Middle East

Iraq Shia protesters camp out after storming parliament

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Media captionThe protesters toppled the Green Zone wall and entered the parliament building

Hundreds of supporters of a powerful Shia Muslim cleric remain camped outside Iraq's parliament, a day after they stormed it.

Supporters of cleric Moqtada Sadr say they are angry at delays in approving a new, non-partisan government of technocrats.

They broke into the secure Green Zone, home to embassies and government buildings, after weeks of protests.

A state of emergency has been declared.

Iraq's system of sharing government jobs has long been criticised for promoting unqualified candidates and encouraging corruption.

The government is carefully balanced between party and religious loyalties, but the country ranks 161st of 168 on Transparency International's corruption perceptions index.

"Either corrupt (officials) and quotas remain or the entire government will be brought down and no one will be exempted," Mr Sadr said in a televised address shortly before parliament was stormed.

Prime Minister Haider al-Abadi has called on demonstrators to leave the 10 sq km (four sq mile) Green Zone and return to designated protest areas.

A state of emergency was declared, leading to entrances to the city being temporarily shut, but no curfew.

A new challenge - BBC Middle East analyst Sebastian Usher

Image copyright Reuters

After Saturday's dramatic breaching of the walls of the Green Zone and mass entry into parliament, Moqtada Sadr's followers are now settling in for a new phase of their campaign against the political elite.

They have brought their anger and their demands right into the politicians' backyard. Foreign embassies are watching anxiously, too. The security forces fired tear gas to try to stop the influx but there has been no real confrontation so far.

Moqtada Sadr is presenting himself as the voice of the people demanding an end to corruption.

That should make him an ally of the prime minister but his methods seem more like another challenge to Haider al-Abadi's authority.

As darkness fell on Saturday, the protesters could be seen sitting on lawns or in tents near parliament which they had occupied earlier.

Members of the Sadrist militia group Saraya al-Salam were keeping order in the area, news agencies said.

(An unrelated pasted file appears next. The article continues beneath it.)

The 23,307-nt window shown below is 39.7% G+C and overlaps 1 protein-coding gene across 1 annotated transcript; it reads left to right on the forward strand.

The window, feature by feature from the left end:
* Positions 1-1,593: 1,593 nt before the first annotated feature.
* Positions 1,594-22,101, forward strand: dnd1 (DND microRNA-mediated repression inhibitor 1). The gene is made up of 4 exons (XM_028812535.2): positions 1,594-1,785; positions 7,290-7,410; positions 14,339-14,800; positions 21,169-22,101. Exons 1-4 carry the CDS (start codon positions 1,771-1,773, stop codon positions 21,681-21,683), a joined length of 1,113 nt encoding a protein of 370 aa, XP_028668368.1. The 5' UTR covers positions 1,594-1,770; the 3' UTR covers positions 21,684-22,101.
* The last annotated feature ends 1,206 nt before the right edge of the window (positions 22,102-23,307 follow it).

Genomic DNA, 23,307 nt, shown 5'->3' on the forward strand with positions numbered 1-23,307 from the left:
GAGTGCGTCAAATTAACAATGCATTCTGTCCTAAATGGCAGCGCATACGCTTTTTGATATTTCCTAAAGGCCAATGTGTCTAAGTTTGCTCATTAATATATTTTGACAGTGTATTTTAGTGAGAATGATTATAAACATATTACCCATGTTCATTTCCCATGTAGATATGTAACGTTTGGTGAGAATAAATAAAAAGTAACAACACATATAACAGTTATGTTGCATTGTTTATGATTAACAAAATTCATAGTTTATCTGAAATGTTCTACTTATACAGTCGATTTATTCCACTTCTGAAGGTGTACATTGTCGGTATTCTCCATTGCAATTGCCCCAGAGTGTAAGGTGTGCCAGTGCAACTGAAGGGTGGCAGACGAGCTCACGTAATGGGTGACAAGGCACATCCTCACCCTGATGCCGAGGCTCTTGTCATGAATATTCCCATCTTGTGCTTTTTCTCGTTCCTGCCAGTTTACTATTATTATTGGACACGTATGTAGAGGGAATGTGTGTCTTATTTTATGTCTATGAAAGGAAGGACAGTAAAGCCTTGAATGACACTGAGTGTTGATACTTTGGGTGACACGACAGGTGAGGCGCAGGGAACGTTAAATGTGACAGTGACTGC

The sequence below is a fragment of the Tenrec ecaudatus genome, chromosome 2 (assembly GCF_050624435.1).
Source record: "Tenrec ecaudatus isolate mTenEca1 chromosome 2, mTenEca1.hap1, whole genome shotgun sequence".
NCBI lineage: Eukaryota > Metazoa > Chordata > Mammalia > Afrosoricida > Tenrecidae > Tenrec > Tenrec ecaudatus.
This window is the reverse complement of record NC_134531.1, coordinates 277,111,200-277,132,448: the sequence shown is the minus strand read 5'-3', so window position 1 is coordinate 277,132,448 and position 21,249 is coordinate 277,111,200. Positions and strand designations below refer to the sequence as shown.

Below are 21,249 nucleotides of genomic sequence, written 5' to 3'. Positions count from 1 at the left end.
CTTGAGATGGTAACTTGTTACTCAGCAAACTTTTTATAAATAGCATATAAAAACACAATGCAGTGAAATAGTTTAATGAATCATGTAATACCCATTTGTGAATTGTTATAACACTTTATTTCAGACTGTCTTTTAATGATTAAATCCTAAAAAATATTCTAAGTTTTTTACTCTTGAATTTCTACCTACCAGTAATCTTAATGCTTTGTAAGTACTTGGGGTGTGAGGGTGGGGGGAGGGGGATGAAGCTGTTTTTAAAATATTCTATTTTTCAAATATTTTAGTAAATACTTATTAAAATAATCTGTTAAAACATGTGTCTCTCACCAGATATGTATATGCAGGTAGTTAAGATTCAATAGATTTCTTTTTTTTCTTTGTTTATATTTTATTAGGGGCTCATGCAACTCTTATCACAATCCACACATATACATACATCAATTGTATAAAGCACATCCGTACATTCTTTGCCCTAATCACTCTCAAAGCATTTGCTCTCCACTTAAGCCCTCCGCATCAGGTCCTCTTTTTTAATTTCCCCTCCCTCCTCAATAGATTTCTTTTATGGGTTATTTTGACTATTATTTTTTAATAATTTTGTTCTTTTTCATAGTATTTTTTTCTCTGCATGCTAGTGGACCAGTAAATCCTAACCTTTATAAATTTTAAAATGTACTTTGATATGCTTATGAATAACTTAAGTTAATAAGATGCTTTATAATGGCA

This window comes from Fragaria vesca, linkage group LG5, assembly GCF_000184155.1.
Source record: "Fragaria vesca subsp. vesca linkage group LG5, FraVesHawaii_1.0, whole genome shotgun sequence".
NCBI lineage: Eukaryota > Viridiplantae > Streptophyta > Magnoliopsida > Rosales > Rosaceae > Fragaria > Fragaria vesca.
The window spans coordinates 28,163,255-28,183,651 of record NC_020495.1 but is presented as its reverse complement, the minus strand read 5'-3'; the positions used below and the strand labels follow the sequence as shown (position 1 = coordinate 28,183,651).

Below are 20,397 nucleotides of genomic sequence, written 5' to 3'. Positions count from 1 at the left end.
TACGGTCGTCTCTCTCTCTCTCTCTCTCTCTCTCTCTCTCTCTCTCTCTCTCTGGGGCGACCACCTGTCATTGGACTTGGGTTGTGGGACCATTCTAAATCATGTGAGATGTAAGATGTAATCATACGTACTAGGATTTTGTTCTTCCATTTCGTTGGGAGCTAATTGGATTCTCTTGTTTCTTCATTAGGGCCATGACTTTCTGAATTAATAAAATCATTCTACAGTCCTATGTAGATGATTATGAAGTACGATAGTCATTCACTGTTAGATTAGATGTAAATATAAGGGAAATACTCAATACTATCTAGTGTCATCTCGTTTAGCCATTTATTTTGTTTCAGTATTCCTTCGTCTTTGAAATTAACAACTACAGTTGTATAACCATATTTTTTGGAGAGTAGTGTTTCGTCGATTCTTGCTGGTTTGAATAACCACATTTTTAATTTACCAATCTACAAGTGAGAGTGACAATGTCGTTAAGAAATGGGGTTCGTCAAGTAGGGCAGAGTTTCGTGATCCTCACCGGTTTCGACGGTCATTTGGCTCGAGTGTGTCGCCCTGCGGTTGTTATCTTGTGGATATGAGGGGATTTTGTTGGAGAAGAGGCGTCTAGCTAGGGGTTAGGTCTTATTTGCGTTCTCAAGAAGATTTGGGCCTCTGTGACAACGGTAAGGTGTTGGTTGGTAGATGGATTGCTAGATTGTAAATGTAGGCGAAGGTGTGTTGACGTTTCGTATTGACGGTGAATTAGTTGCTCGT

The demonstrators took over parliament after breaking through the blast barriers which surround the Green Zone, toppling sections of the wall.

The push began after MPs failed again to convene in sufficient numbers for a vote on the new cabinet.

Stones were thrown at cars thought to be carrying MPs away from the scene.

Once inside the chamber, jubilant demonstrators took up the seats of the deputies and posed for photos.

Image copyright AFP
Image caption Groups of women could be seen among the mostly male protesters

Mr Sadr wants Prime Minister Abadi to commit to a plan to replace ministers with non-partisan technocrats.

Powerful parties in parliament have refused to approve the change for several weeks.

Earlier this week, hundreds of thousands of people marched towards the Green Zone to protest against the political deadlock.

Mr Abadi, who came to power in 2014, has promised to stamp out corruption and ease tensions with the Sunni Muslim minority.

A survey by the Pew Research Centre in 2011 suggested that 51% of Iraqi Muslims identified themselves as Shia, compared with 42% Sunni.

Read more: Sunni and Shia, Islam's ancient schism

Who is Moqtada Sadr?

Image copyright Reuters

The Shia cleric and his militia group, the Mehdi Army, gained prominence after the US-led invasion of Iraq in 2003, galvanising anti-US sentiment. Mr Sadr's followers clashed repeatedly with US forces, whose withdrawal the cleric consistently demanded.

An arrest warrant was issued for Mr Sadr in 2004 in connection with the murder of a rival cleric.

His militia was also blamed for the torture and killing of thousands of Sunnis in the sectarian carnage of 2006 and 2007. Mr Sadr fled to Iran during that period.

In 2011, Mr Sadr returned from his self-imposed exile, taking a more conciliatory tone and calling for Iraqi unity and peace.

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